Lori Meakin, Co-Founder of Joint, asks the creative advertising industry to question its assumptions about families and consider what it can do help them thrive.

May 15th is International Day of Families, created by the UN to “promote awareness of issues relating to families and to increase the knowledge of the social, economic and demographic processes affecting families.” This got me reflecting on how far adland really understands the families we target; and what more we could be doing to help them thrive economically and socially.

Picture a family and what do you see?

Hopefully you don’t just picture a white, straight, middle class family, because a quick look at ONS data shows us that ideas of Eurocentric “housewives with kids” and “dad bringing home the bacon” that have dominated for far too long are completely out of date.

Three-quarters of mothers with dependent children are working mums. Over one in seven people in the UK identified with either the Asian, Black, Mixed or Other ethnic group (and of course averages hide regional diversity – it’s one in 2.5 in London). The numbers of same-sex couple families increased 53% in the three years to 2018. Over 300 languages are spoken in UK schools. There are millions of Muslim, Hindu, Sikh, Jewish or Buddhist families alongside Christian ones, as well as those that practice no religion. And there’s huge economic diversity across families too, with households in the highest income decile having an average disposable income around eleven times higher than the bottom decile.

But ‘family’ can mean so much more than that.

Families come in all shapes and sizes

We tend to use “family” to mean a mum, dad and kids – anything from babies to teenagers – all living together in one busy but happy household. But that doesn't properly represent the real experience of family for millions of people.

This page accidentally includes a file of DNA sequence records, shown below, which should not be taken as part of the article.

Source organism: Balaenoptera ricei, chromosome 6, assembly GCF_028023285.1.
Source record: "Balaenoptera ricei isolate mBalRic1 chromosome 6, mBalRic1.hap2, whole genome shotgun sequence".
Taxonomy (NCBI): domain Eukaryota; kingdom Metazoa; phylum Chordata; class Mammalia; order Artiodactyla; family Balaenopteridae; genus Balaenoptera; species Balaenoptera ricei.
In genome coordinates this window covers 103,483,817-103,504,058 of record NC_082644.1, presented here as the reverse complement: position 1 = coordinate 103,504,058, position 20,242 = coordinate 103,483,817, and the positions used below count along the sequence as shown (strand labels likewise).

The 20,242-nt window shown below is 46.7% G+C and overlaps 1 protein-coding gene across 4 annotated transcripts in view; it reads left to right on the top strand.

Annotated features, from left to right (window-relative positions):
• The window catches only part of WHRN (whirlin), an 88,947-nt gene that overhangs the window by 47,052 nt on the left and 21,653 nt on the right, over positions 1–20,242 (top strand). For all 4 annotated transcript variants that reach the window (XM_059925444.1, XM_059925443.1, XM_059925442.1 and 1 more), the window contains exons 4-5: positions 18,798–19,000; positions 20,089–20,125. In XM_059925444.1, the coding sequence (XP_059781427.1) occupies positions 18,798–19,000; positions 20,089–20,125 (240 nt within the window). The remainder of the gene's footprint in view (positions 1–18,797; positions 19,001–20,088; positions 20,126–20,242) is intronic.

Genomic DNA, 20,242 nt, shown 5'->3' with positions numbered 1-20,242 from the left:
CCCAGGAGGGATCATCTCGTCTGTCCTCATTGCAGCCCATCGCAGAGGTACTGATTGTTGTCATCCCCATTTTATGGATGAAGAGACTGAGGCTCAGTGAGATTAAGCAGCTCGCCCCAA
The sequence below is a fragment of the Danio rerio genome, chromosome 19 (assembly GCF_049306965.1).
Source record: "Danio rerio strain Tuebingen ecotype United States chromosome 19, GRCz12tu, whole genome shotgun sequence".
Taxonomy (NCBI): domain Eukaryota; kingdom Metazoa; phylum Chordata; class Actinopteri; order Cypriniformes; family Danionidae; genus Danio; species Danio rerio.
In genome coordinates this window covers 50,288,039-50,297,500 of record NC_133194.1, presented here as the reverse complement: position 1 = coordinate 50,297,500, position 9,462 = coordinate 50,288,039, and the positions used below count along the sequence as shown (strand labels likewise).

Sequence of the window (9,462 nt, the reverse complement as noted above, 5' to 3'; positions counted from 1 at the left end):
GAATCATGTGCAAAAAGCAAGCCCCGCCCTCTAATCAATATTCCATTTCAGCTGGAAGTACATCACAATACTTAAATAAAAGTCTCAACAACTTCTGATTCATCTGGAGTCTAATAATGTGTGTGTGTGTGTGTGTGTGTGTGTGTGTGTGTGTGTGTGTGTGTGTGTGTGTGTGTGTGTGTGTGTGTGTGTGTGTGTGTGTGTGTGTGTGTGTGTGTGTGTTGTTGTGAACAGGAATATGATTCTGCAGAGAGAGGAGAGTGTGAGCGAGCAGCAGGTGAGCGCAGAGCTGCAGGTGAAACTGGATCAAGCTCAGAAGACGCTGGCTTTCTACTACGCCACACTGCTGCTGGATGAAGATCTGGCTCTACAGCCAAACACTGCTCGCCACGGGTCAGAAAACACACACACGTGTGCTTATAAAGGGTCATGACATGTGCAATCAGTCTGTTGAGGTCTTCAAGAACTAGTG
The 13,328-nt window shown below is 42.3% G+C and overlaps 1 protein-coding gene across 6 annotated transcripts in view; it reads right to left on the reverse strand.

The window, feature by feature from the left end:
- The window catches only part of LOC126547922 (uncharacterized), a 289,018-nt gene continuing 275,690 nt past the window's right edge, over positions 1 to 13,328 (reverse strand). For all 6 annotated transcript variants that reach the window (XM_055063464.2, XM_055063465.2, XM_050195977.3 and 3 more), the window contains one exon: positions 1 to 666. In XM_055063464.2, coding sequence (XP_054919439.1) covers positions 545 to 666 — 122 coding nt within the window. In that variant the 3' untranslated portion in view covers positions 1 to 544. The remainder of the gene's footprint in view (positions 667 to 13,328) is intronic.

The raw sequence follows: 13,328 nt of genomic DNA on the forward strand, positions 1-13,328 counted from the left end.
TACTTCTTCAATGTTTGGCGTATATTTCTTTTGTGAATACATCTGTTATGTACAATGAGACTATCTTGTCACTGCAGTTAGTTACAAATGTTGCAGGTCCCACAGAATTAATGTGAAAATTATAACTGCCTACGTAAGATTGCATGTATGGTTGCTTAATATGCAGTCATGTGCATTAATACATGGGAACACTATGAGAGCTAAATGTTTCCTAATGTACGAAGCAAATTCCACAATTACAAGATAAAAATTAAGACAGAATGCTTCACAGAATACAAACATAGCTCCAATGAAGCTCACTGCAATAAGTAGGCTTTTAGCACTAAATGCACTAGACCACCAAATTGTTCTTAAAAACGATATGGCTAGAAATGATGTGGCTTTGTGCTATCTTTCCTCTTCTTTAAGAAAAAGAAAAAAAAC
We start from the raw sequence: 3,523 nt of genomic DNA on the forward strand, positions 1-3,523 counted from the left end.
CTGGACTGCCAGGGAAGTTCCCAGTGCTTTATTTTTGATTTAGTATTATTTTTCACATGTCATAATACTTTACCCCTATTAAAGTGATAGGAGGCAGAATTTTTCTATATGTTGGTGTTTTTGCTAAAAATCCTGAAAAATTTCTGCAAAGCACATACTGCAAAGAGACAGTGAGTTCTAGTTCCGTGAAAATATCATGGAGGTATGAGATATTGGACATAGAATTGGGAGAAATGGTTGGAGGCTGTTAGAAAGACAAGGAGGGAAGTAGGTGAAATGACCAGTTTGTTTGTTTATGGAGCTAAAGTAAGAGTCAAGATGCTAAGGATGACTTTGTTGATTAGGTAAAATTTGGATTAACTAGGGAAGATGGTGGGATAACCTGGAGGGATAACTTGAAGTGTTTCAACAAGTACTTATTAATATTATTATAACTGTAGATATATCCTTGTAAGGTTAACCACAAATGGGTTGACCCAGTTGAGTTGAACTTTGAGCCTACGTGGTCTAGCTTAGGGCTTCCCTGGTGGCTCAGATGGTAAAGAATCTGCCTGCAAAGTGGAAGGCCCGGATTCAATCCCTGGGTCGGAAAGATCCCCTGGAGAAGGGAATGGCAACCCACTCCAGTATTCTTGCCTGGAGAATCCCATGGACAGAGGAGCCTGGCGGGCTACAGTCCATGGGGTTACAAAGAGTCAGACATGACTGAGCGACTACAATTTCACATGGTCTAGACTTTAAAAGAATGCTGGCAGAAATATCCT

The latest ONS data also tells us that lone parent families account for 15% of the 19 million families in the UK, that 11% of all UK families contain stepchildren, and that households containing multiple families have been the fastest growing type of household over the last two decades.

Over 28% of 20-34s still live with their parents, so in these family homes “the kids” aren’t kids at all. And many of the nearly 2.4 million students at uni live away from the family home in term-time but are back during the holidays.

Of course, not all family members that need to be cared for live together either. The number of people living alone in the UK increased by 8% over the last 10 years, with as many as 36% of households in Scotland being one-person only.

Families face many different kinds of pressures

There are experiences and issues that are often hard for both generations to navigate. Just take gender as one example:

According to a study by Dove, 85% of girls have distorted a selfie before they’re 13 in order to fit in with unrealistic images they see around them. TikTok and BeReal are hopefully starting to puncture the curated perfectionist pressure of Instagram for younger generations, but parents would often welcome help in supporting their daughters as they navigate these social pressures.

A recent Ofsted review found that sexual harassment has become "normalised" among school-age children, with some girls being contacted by up to eleven boys a night asking for nude images. And image based sexual abuse is flourishing at an alarming rate, from deep fakes to revenge porn sites, while many parents have no idea this is even happening, let alone how to help.

And with eating disorders growing among boys, conversations around mental health still often feeling less acceptable for boys, and the terrifying fact that suicide is the biggest killer of young men, parenting boys comes with all kinds of significant worries too.

This is, of course, only scratching the surface in one area. From the environment to social justice; gender identity to ableism; in music, gaming, NFTs and the metaverse, there are so many areas where parents may have no idea what’s going on in their kids' lives, and where advertising and communications could help make a difference.

Three commitments to families

The world is always changing, in all kinds of ways, and if we’re not actively contributing to change, we’re actively reinforcing the status quo. There is no neutral position.

So, this International Day of Families, let’s make a commitment for the year ahead to do three things:

  • Keep questioning and challenging the narrow ideas of family that we’ve inherited.
  • Work to better understand and represent the full diversity of what “family” means and what family life looks like for our consumers and audiences.
  • Seek out opportunities to develop the products, services and content that truly serve them and help families thrive in all kinds of ways.

That is being family-friendly in the best way.